This might seem unimportant, but there’s nothing worse than a power tool with a short cord, requiring you to use an extension cord every time. Some routers come with generous 8′ or 10′ cords, allowing you to reach a nearby receptacle without the dreaded extension cord being dragged around.
Some of the more dust conscious among you might appreciate good dust hook-up capabilities. Many routers now come with vacuum ports and plastic shrouds that surround the base to make dust collection more efficient. If your router doesn’t come with these attachments, they are available at extra cost.
Personally, I’ve never been able to envision dragging a dust hose around with a portable power tool. Perfect balance is required to achieve fine results with a router, and I don’t like having the weight of a hose dragging off one side. Regardless of whether you use vac assisted dust removal, make sure you use a good dust mask and keep your ambient air cleaner running. Don’t forget hearing and eye protection either! Not only are routers noisy and dusty machines, they often throw out sharp splinters of wood, causing a hazard for your eyes.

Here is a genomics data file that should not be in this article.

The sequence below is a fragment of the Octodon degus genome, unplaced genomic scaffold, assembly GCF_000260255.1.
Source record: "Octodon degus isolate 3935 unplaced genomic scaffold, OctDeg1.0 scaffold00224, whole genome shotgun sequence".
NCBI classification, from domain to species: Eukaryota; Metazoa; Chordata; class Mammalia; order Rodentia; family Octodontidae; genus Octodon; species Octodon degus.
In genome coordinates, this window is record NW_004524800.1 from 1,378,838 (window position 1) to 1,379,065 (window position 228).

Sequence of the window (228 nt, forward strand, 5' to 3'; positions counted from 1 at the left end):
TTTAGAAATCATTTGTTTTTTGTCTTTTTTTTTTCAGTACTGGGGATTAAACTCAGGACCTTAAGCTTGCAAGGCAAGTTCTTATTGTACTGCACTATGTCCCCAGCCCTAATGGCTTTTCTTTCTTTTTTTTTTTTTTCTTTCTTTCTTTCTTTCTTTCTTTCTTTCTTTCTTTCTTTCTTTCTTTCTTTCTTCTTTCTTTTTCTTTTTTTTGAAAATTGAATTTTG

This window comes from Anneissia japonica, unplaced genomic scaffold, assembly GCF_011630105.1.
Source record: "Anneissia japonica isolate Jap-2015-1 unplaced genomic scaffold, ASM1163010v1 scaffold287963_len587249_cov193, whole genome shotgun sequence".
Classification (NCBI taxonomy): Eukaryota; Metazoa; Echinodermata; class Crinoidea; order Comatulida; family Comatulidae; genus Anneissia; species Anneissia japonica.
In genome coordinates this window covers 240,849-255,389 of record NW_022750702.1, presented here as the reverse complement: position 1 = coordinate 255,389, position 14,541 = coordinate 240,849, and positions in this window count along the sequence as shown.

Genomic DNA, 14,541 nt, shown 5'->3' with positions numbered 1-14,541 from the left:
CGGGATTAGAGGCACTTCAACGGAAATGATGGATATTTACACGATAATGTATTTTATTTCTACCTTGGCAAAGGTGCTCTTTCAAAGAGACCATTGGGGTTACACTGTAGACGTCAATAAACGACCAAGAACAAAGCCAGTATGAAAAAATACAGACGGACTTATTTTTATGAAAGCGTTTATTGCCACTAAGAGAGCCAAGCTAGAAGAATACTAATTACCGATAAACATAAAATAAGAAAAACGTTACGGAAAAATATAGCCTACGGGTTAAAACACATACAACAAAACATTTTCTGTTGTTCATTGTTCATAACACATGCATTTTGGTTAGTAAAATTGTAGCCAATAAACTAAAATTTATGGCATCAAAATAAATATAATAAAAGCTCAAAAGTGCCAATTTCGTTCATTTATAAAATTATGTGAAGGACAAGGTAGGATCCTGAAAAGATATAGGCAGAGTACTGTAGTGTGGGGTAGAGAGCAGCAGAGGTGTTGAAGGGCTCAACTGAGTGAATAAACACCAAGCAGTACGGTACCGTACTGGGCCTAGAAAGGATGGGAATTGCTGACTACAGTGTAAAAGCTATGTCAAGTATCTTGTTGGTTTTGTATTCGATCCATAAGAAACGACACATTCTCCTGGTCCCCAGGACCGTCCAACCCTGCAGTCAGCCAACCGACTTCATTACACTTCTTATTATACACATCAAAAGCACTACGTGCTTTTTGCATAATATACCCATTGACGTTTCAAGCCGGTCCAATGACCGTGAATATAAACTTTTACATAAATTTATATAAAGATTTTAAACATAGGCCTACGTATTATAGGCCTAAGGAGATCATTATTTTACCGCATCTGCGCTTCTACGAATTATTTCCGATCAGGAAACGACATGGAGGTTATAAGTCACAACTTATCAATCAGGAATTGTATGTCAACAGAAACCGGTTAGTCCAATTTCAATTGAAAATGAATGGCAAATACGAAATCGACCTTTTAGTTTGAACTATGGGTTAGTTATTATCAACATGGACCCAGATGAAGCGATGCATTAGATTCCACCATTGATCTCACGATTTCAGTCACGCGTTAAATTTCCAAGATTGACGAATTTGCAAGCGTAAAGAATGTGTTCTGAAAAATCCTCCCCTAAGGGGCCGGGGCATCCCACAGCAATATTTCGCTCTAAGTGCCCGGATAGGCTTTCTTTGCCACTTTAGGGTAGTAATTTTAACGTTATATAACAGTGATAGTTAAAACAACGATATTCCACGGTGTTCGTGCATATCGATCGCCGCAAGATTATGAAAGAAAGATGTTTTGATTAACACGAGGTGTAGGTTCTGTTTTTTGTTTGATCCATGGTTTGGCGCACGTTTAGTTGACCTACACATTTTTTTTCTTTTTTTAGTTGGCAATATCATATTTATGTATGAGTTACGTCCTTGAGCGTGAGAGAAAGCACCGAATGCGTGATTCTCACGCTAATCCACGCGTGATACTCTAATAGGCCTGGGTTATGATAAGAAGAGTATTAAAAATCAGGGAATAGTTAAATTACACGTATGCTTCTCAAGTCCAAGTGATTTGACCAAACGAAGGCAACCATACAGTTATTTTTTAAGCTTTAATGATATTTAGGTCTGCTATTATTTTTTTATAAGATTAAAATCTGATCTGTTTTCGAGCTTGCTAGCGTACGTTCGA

The router can arguably accomplish more than any other power tool in your workshop. But remember that while a router can do a lot of things, some of those tasks require a jig that may take a whole weekend to build. You will have to decide when another machine makes more sense than building elaborate jigs all the time. Still, a router is an indispensable machine that no serious woodworker should be without. Learn to use it well and be cautious about the safety aspects. Then enjoy the new world this tool will open up for you.
|Fixed Base Routers|
|Plunge Base Routers|
|Combo Kit Routers|
||Porter Cable 895PK